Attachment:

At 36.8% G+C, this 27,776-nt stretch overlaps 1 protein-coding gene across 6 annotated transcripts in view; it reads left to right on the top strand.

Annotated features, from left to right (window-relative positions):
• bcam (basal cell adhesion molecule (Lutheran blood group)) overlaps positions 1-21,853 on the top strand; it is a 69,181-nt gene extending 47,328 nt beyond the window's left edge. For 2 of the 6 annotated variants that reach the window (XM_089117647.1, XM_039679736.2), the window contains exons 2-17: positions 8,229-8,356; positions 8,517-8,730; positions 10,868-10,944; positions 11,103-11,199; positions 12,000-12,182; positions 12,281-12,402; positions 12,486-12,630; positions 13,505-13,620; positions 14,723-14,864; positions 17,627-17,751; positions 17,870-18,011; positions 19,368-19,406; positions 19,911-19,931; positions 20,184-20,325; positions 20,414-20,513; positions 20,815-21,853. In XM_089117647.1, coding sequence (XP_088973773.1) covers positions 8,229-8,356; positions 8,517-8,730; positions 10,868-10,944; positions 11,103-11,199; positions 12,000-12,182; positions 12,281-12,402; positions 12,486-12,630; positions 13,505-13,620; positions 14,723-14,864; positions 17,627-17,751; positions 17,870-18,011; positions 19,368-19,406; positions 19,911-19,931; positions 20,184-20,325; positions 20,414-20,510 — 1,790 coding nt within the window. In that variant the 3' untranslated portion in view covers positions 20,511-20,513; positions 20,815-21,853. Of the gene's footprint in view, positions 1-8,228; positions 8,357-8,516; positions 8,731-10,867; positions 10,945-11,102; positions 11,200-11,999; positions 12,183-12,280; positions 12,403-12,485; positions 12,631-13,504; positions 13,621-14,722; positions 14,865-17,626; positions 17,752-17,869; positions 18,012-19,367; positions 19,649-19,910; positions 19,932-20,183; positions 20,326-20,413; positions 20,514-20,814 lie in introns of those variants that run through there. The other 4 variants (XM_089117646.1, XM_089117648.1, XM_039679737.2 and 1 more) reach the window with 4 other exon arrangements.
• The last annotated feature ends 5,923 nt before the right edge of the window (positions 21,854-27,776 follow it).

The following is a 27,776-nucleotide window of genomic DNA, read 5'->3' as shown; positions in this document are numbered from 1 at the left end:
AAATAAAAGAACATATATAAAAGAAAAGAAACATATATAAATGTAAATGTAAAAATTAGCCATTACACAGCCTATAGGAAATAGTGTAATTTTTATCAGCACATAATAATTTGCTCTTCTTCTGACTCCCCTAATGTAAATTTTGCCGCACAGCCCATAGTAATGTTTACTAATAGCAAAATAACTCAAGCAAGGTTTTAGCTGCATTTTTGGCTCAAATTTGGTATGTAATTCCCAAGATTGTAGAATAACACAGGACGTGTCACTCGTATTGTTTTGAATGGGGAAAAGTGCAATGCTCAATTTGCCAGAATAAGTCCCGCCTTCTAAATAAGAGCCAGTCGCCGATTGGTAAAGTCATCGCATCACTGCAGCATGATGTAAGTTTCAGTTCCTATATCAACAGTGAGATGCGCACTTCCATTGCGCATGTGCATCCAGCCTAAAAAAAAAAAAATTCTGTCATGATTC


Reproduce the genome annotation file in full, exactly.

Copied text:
At 36.8% G+C, this 27,776-nt stretch overlaps 1 protein-coding gene across 6 annotated transcripts in view; it reads left to right on the top strand.

Annotated features, from left to right (window-relative positions):
• bcam (basal cell adhesion molecule (Lutheran blood group)) overlaps positions 1-21,853 on the top strand; it is a 69,181-nt gene extending 47,328 nt beyond the window's left edge. For 2 of the 6 annotated variants that reach the window (XM_089117647.1, XM_039679736.2), the window contains exons 2-17: positions 8,229-8,356; positions 8,517-8,730; positions 10,868-10,944; positions 11,103-11,199; positions 12,000-12,182; positions 12,281-12,402; positions 12,486-12,630; positions 13,505-13,620; positions 14,723-14,864; positions 17,627-17,751; positions 17,870-18,011; positions 19,368-19,406; positions 19,911-19,931; positions 20,184-20,325; positions 20,414-20,513; positions 20,815-21,853. In XM_089117647.1, coding sequence (XP_088973773.1) covers positions 8,229-8,356; positions 8,517-8,730; positions 10,868-10,944; positions 11,103-11,199; positions 12,000-12,182; positions 12,281-12,402; positions 12,486-12,630; positions 13,505-13,620; positions 14,723-14,864; positions 17,627-17,751; positions 17,870-18,011; positions 19,368-19,406; positions 19,911-19,931; positions 20,184-20,325; positions 20,414-20,510 — 1,790 coding nt within the window. In that variant the 3' untranslated portion in view covers positions 20,511-20,513; positions 20,815-21,853. Of the gene's footprint in view, positions 1-8,228; positions 8,357-8,516; positions 8,731-10,867; positions 10,945-11,102; positions 11,200-11,999; positions 12,183-12,280; positions 12,403-12,485; positions 12,631-13,504; positions 13,621-14,722; positions 14,865-17,626; positions 17,752-17,869; positions 18,012-19,367; positions 19,649-19,910; positions 19,932-20,183; positions 20,326-20,413; positions 20,514-20,814 lie in introns of those variants that run through there. The other 4 variants (XM_089117646.1, XM_089117648.1, XM_039679737.2 and 1 more) reach the window with 4 other exon arrangements.
• The last annotated feature ends 5,923 nt before the right edge of the window (positions 21,854-27,776 follow it).

The following is a 27,776-nucleotide window of genomic DNA, read 5'->3' as shown; positions in this document are numbered from 1 at the left end:
AAATAAAAGAACATATATAAAAGAAAAGAAACATATATAAATGTAAATGTAAAAATTAGCCATTACACAGCCTATAGGAAATAGTGTAATTTTTATCAGCACATAATAATTTGCTCTTCTTCTGACTCCCCTAATGTAAATTTTGCCGCACAGCCCATAGTAATGTTTACTAATAGCAAAATAACTCAAGCAAGGTTTTAGCTGCATTTTTGGCTCAAATTTGGTATGTAATTCCCAAGATTGTAGAATAACACAGGACGTGTCACTCGTATTGTTTTGAATGGGGAAAAGTGCAATGCTCAATTTGCCAGAATAAGTCCCGCCTTCTAAATAAGAGCCAGTCGCCGATTGGTAAAGTCATCGCATCACTGCAGCATGATGTAAGTTTCAGTTCCTATATCAACAGTGAGATGCGCACTTCCATTGCGCATGTGCATCCAGCCTAAAAAAAAAAAAATTCTGTCATGATTC